Unknown

12 (7.5)

  

 χ2 1: p value

  

p = 0.4687

 

Mitoses (n/mm2)

 ≤ 2

13 (24.5)

104 (64.6)

1b

1b

 > 2

37 (69.8)

47 (29.2)

4.75 (2.52–8.94)

2.34 (1.11–4.97)

 Unknown

3 (5.7)

10 (6.2)

  

 χ2 1: p value

  

p < 0.0001

p = 0.0263

TILd

 Absent

21 (39.6)

42 (26.1)

1b

 

 Brisk

9 (17.0)

32 (19.9)

0.62 (0.29–1.36)

 

 Non-Brisk

22 (41.5)

72 (44.7)

0.64 (0.35–1.16)

 

 Unknown

1 (1.9)

15 (9.3)

  

 χ2 1 trend: p value

  

p = 0.1527

 

Lymph nodes sentinel

 No suggest

15 (28.3)

81 (50.3)

1b

1b

 Yes-negative

16 (30.2)

66 (41.0)

1.14 (0.56–2.31)

0.77 (0.35–1.69)

 Yes-positive

22 (41.5)

14 (8.7)

5.24 (2.71–10.13)

2.60 (1.19–5.68)

 χ2 1 trend: p value

  

p < 0.0001

p = 0.0073

aHazard ratio and 95% confidence interval (CI)

bReference category

cModel including all significant terms in the univariate analysis

dTumor infiltrating lymphocytes

By contrast, the risk of progression was not significantly associated with NM histotype (Table 2).

The probability of recurrence according to BT and MR are reported in Fig. 1; at 5 years, the percentage of patients recurrence free were 45% (95% CI 23–65), 56% (95% CI 43–67), 83% (95% CI 68–92), and 92% (95% CI 83–96) for patients with BT > 4.00 mm, 2.01–4.00 mm, 1.01–2.00 mm, and ≤ 1 mm, respectively. In addition, the percentage of patients recurrence free were 55% (95% CI 44–65), and 89% (95% CI 81–94), for MR > 2, and ≤ 2 mitoses/mm2, respectively.
Fig. 1

Probability of recurrence according to thickness (mm) (a) and mitotic rate (n./mm2) (b) in 214 cutaneous melanoma patients

Discussion

The NM subtype accounts for a large amount of thick melanomas, representing from 40 to 65% of all > 2 mm-thick melanomas [6, 11, 12]. In line with previous reports [6, 1113], present results indicate that the NM subtype is significantly associated with higher BT and MR values at multivariate analysis. Furthermore, our results support previous observations that NM presents with higher MR values than SSM; indeed, the median number of mitoses reported for NM vs SSM was 2.5 and 1/mm2 respectively [13]. Different features of the two melanoma subtypes may derive from distinct genetic pathways and different origin [7, 14]. One could speculate that the hypothesized origin of NM from dermal stem cells and SSM from epidermal stem cells [14] could explain behavioral differences between the two melanoma subtypes. In particular, the growth of NM much faster than that of SSM should be considered as a feature closely associated with higher BT and MR scores among NM lesions [3].

By multivariate analysis, ulceration and regression were not significantly more frequent in NM as compared with SSM. In agreement with our results, Warycha et al. [13] did not find any significant difference between NM and SSM regarding the presence of regression. In contrast with our findings, this study however reported a significantly higher probability for NM to be found ulcerated [13].

No statistically significant difference was found in NM vs SSM in relation to tumor infiltrating lymphocytes (TILs) in the univariate analysis. This result is in contrast with that of other studies showing that patients with TILs more likely had nodular histology [15].

A limitation to our retrospective study was the selection bias and institutional variation in pathology assessment that could have potentially influenced our results.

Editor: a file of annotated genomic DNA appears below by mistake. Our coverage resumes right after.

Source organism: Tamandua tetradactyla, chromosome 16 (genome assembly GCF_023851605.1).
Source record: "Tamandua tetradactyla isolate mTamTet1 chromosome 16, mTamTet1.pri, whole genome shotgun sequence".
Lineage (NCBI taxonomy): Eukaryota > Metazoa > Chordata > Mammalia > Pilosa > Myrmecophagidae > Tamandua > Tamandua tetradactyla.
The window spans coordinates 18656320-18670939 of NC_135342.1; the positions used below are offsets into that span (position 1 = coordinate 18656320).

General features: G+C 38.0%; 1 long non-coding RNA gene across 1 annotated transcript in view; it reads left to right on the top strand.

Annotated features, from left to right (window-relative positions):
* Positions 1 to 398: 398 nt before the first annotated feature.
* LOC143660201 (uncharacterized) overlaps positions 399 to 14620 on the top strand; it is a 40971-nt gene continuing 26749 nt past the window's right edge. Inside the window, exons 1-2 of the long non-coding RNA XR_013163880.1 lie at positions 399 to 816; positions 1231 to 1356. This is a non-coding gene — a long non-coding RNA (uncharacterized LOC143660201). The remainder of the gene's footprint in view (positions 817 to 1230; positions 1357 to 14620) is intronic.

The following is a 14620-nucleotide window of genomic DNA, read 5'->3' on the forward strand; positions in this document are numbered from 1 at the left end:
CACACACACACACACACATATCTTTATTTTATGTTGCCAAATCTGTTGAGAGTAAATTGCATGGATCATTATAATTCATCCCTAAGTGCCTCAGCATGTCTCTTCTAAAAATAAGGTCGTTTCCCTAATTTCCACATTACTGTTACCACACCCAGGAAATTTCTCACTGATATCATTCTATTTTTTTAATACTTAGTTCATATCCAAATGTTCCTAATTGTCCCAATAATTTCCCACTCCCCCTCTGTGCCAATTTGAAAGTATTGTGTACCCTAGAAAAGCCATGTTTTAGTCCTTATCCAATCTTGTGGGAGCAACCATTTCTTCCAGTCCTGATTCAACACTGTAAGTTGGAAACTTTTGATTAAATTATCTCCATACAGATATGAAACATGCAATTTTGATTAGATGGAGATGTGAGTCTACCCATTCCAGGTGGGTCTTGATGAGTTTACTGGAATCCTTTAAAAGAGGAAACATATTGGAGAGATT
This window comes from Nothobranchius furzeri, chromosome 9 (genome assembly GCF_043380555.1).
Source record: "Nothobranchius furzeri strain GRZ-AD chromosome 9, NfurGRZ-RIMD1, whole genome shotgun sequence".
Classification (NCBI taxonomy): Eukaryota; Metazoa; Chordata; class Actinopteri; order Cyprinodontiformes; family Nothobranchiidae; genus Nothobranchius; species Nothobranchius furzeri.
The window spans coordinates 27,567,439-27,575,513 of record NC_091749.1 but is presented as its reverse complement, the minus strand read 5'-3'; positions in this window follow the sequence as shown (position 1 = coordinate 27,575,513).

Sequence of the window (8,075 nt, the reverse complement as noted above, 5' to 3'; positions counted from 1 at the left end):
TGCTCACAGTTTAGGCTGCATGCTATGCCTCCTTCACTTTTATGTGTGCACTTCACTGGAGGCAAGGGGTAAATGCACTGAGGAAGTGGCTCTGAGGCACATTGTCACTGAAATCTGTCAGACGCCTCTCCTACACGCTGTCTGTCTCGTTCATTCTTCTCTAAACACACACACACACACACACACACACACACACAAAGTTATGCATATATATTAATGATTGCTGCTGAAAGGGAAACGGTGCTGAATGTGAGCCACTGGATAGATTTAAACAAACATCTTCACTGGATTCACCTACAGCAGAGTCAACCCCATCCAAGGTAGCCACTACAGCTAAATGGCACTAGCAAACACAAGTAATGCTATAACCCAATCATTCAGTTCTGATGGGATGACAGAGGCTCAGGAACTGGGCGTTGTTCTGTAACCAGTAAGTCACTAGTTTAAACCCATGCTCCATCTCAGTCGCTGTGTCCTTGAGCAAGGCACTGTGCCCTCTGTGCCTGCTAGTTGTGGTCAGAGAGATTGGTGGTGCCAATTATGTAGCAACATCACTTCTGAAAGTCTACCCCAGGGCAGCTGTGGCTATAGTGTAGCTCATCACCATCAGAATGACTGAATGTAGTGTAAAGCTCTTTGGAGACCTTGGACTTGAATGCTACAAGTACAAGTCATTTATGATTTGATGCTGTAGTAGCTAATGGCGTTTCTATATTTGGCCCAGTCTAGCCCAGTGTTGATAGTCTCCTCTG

NM was more frequently diagnosed in older men (≥ 50 years), particularly on the lower limbs or head and neck regions [6]. Consistently with Warycha et al. [13] study, we did not find any differences between NM and SSM regarding sex, age, and anatomical site (data not shown).

In agreement with prior reports [1618], increasing BT, MR with > 2 mitoses/mm2, and the positivity of SNLB were significantly associated with an increased risk of recurrence in all melanoma cases (regardless of the subtype, NM or SSM). However, MR can be associated with SNLB positivity as reported by Mandalà et al. [19], whose study found that MR > 1 mitoses/mm2 in primary cutaneous melanoma with BT ≤ 1 mm was significantly predictive of metastasis in corresponding sentinel lymph node. The greater probability of recurrence with increasing BT from T1 to T4 and MR > 2 mitoses/mm2 is reported in Fig. 1.

In our study, NM was associated with a significant higher risk of recurrence in the univariate analysis but the association became not significant in the multivariate analysis. By contrast, Faut et al. [20] found that SLNB-negative patients with NM had a significant higher recurrence rate in the multivariate analysis (HR 1.82, p = 0.028). However, in our study, the HR was similar (1.62) but with a higher CI, resulting in a not significant p value. In addition, in Faut et al. [20] study, the significant association between NM and higher risk of recurrence was found solely in SLNB-negative and not in SLNB-positive patients. The differences between the two studies could depend on the different sample size of both NMs and SSMs.

O’ Connel et al. [21] have also reported a significant association between NM subtype and melanoma recurrence in patients with negative SLNB. However, in this latter study only SLNB- negative patients were included, while our series comprised both SLNB negative and positive patients [21].

In addition, and consistently with our results, other Authors found that NM was not significantly associated with higher risk recurrence in the multivariate analysis [22]. Although SSM has been found to have a better prognosis than NM, after adjusting for BT, a significant difference between two subtypes was not found [8]. Poor prognosis of NM could depend on a greater BT, as a consequence of a delayed diagnosis and not due to an intrinsic malignant effect of NM.